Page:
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Biogeochemistry of sulfur and iron in Thioploca-colonized surface sediments in the upwelling area off central chile

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Zopfi,  J.
Department of Biogeochemistry, Max Planck Institute for Marine Microbiology, Max Planck Society;

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Boettcher,  M. E.
Department of Biogeochemistry, Max Planck Institute for Marine Microbiology, Max Planck Society;

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Jørgensen,  B. B.
Department of Biogeochemistry, Max Planck Institute for Marine Microbiology, Max Planck Society;

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Citation

Zopfi, J., Boettcher, M. E., & Jørgensen, B. B. (2008). Biogeochemistry of sulfur and iron in Thioploca-colonized surface sediments in the upwelling area off central chile. Geochimica et Cosmochimica Acta, 72(3), 827-843.


Cite as: http://hdl.handle.net/21.11116/0000-0001-CDAA-9
Abstract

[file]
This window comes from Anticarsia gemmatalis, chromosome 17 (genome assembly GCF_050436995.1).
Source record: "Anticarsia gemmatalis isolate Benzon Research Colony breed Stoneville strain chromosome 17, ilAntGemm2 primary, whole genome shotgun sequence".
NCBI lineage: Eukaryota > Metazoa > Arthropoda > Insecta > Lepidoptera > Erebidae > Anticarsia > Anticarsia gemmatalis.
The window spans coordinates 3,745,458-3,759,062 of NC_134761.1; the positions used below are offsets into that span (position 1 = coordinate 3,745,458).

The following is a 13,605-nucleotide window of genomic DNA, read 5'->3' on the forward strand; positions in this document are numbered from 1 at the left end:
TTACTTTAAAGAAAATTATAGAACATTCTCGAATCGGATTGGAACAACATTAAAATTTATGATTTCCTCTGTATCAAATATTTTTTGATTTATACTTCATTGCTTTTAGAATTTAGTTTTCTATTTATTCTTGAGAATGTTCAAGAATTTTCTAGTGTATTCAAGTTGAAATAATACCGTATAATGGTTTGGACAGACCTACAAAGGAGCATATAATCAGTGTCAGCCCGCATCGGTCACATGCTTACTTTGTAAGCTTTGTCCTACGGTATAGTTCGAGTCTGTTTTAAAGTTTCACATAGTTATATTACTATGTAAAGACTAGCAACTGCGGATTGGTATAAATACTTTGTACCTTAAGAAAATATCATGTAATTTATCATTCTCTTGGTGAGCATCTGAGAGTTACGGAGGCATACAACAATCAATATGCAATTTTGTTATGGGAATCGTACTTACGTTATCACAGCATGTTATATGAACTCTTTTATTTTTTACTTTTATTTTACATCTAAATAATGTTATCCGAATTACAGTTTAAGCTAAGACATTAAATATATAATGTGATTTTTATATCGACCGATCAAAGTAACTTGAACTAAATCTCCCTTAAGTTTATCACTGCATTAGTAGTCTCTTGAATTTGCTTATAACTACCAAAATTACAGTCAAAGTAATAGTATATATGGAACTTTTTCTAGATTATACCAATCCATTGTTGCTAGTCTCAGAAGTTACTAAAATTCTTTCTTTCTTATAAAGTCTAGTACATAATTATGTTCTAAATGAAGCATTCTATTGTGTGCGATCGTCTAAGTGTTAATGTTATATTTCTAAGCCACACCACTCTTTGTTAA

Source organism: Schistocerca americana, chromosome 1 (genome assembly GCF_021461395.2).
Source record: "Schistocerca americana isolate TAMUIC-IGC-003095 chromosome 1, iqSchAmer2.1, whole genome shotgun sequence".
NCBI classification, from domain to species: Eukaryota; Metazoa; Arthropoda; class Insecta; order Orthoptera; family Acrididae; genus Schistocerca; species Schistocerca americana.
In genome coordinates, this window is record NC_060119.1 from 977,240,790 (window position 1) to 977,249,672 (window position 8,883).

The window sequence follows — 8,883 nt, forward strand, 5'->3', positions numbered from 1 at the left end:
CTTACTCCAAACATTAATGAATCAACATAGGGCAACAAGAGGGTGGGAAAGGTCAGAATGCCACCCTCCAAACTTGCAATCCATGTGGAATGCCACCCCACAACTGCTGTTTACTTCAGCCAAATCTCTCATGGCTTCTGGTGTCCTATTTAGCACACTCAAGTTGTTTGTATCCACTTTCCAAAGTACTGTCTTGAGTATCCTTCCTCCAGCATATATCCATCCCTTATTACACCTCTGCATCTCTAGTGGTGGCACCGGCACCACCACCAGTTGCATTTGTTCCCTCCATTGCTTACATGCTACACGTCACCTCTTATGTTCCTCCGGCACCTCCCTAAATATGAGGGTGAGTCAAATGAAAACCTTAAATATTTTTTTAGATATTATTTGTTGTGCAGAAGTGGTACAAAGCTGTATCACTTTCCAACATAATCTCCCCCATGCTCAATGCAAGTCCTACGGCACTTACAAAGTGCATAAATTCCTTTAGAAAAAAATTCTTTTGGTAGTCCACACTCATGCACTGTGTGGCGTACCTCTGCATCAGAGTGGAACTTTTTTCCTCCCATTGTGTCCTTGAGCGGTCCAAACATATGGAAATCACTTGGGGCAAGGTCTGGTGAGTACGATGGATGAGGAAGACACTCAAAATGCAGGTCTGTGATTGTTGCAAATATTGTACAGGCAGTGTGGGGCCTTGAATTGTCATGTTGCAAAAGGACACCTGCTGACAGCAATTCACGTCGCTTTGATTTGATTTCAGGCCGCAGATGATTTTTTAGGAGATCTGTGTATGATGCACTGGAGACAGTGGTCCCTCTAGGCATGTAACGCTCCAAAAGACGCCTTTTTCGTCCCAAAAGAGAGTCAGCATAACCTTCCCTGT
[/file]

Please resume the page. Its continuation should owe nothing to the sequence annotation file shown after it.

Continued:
The biogeochemistry of sedimentary sulfur was investigated on the continental shelf off central Chile at water depths between 24 and 88 m under partial influence of an oxygen minimum zone. Dissolved and solid iron and sulfur species, including the sulfur intermediates sulfite, thiosulfate, and elemental sulfur, were analyzed at high resolution in the top 20 cm. All stations were characterized by high rates of sulfate reduction, but only the sediments within the Bay of Concepción contained dissolved sulfide. Due to advection and/or in-situ reoxidation of sulfide, dissolved sulfate was close to bottom water values. Whereas the concentrations of sulfite and thiosulfate were mostly in the submicromolar range, elemental sulfur was by far the dominant sulfur intermediate. Although the large nitrate- and sulfur-storing bacteria Thioploca were abundant, the major part of S0 was located extracellularly. The distribution of sulfur species and dissolved iron suggests the reaction of sulfide with FeOOH as an important pathway for sulfide oxidation and sulfur intermediate formation. This is in agreement with the sulfur isotope composition of co-existing elemental sulfur and iron monosulfides. In the Bay of Concepción, sulfur isotope data suggest that pyrite formation proceeds via the reaction of FeS with polysulfides or H2S. At the shelf stations, on the other hand, pyrite was significantly depleted in 34S relative to its potential precursors FeS and S0. Isotope mass balance considerations suggest further that pyritization at depth includes light sulfide, potentially originating from bacterial sulfur disproportionation. The δ34S-values of pyrite down to −38‰ vs. V-CDT are among the lightest found in organic-rich marine sediments. Seasonal variations in the sulfur isotope composition of dissolved sulfate indicated a dynamic non-steady-state sulfur cycle in the surface sediments. The 18O content of porewater sulfate increased with depth at all sites compared to the bottom water composition due to intracellular isotope exchange reactions during microbial sulfur transformations.